For almost a week, clips from a Facebook livestream of 33-year-old veteran Ronnie McNutt taking his own life have been spreading around social media. Unwitting users of TikTok, Facebook and Instagram continue to stumble onto the gory footage of his August 31 suicide while McNutt’s family allege they’re being actively harrassed by bots and trolls reposting clips from his death.
According to Josh Steen, a long-time friend, all of this might have been avoided.Steen, who met McNutt nearly two decades ago in a community theatre in Mississippi while they were both in school, blamed the clip’s widespread distribution on Facebook’s failure to adhere to its stated restrictions on “every level.”
After hundreds of reports were made to Facebook about the two-hour-long livestream while ronnie mcnutt was still alive, Steen and many of his other friends claim they did not receive a response until nearly an hour and a half after his death, at which point they received a message from Facebook saying the video did not violate community guidelines.
When Ronnie’s video was removed, it had already gone viral, according to Steen. After eight hours, it had garnered a lot of attention. This video may not exist if Facebook had done its job.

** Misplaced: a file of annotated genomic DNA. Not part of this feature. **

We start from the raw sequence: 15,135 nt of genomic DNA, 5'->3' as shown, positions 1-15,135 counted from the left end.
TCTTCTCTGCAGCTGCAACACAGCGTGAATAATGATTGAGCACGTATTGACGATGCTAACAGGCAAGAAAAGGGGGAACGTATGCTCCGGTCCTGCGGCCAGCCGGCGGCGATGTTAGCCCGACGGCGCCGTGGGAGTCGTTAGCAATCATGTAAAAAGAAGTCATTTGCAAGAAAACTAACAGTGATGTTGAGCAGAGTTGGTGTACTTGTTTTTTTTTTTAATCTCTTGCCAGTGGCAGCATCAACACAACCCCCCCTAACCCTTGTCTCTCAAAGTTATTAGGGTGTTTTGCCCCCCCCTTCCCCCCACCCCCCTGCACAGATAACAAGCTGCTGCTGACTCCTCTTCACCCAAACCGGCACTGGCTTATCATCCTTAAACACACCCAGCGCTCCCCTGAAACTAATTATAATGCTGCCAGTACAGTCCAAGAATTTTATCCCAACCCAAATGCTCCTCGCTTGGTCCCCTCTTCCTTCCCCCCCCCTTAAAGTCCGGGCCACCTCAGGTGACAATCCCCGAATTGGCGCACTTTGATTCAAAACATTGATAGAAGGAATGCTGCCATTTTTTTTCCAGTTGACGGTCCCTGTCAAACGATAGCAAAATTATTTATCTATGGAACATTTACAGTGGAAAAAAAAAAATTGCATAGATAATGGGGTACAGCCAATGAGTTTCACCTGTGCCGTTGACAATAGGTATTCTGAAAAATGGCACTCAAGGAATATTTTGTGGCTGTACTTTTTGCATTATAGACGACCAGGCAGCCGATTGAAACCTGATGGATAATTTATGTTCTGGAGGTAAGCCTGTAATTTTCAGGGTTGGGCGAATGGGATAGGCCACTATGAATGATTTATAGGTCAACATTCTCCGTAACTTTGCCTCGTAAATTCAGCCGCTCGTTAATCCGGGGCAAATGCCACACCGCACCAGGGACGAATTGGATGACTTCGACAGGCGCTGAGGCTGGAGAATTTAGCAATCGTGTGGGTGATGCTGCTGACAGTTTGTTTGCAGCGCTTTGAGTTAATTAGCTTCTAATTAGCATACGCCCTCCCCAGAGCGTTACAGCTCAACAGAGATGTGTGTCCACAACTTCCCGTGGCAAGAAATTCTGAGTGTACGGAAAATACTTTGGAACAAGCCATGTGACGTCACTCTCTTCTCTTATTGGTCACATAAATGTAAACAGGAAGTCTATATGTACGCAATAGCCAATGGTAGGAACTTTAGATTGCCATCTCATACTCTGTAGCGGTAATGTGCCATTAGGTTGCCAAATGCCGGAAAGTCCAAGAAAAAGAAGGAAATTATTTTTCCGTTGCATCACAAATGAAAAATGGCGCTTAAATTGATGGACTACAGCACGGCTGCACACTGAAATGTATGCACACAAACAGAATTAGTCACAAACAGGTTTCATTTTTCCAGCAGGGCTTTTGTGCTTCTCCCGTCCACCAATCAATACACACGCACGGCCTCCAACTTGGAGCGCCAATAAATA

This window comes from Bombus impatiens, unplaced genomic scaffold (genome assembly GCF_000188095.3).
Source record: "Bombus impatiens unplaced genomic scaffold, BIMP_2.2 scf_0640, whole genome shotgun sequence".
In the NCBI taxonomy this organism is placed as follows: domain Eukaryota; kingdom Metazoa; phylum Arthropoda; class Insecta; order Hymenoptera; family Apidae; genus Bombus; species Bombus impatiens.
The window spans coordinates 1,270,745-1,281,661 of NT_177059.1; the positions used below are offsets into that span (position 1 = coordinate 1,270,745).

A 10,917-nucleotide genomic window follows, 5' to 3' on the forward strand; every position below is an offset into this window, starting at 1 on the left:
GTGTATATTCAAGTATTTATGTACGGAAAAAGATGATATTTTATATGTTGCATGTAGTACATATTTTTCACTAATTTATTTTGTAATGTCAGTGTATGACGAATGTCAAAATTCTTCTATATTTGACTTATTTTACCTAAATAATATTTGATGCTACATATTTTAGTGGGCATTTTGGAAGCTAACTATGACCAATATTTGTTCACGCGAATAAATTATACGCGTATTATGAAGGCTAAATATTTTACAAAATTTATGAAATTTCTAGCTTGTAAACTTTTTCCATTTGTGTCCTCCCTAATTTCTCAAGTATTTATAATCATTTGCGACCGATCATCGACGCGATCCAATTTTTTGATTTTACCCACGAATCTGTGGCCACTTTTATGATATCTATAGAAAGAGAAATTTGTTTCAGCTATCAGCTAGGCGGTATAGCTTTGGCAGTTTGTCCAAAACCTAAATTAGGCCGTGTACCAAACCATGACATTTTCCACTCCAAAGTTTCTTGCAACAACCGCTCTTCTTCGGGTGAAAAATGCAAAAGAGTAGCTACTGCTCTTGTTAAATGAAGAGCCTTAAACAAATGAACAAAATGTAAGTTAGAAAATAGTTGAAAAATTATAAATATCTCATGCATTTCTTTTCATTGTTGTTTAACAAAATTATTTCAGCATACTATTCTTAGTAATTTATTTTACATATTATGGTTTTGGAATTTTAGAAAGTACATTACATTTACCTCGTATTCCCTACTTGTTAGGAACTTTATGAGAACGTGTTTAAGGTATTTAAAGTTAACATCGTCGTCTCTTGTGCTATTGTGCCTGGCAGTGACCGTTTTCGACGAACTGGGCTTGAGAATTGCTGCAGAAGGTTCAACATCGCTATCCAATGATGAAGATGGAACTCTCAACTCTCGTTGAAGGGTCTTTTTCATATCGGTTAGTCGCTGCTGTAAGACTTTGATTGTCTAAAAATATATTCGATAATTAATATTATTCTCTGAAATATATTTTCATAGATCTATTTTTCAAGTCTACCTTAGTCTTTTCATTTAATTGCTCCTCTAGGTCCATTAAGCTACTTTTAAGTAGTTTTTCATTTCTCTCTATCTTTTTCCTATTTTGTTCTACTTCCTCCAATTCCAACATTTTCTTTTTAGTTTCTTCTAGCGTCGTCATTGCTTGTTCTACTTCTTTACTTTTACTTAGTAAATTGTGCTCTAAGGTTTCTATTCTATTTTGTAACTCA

Forbes reported that the original video was taken down “on the day it was posted,” but Steen says it remained up on McNutt’s page until nearly 2 a.m. central time on the day of the incident. At 10:30 p.m., he was declared dead. According to a later Facebook statement, the video was taken off the same day at noon pacific time. The completed broadcast was on the platform for a total of 2 hours, 41 minutes and 41 seconds.
In an interview with Forbes, a Facebook spokeswoman said, “We’re looking into how we could have pulled down the broadcast faster.”By midnight, the film had already begun to circulate in secret Facebook groups, and within a few days, snippets and memes had begun to appear across all of popular social media platforms.
Charming Animal Footage
Teens and their parents complained about movies being recommended on TikTok’s “For You” discovery page, disguised as charming animal footage. Hundreds of users have tried to publish screenshots or copies of the footage on McNutt’s genuine profile, according to Steen (it appears Instagram has blocked most from playing). A storm of online insults and fraudulent fundraisers have bombarded McNutt’s family’s Facebook profile, which is now an in memoriam page.
His entire family watched him commit, Steen said. They’re now forced to watch it over and over. Facebook (which owns Instagram), Twitter, and TikTok all declined to comment when asked by Forbes why the videos are still being shared.
He had a “strange giggle” and was “weird,extremely unusual, and very lively” according to a buddy who knew him well. According to Steen, McNutt would frequently produce YouTube videos or Facebook livestreams in which he’d “ramble” about his experiences.
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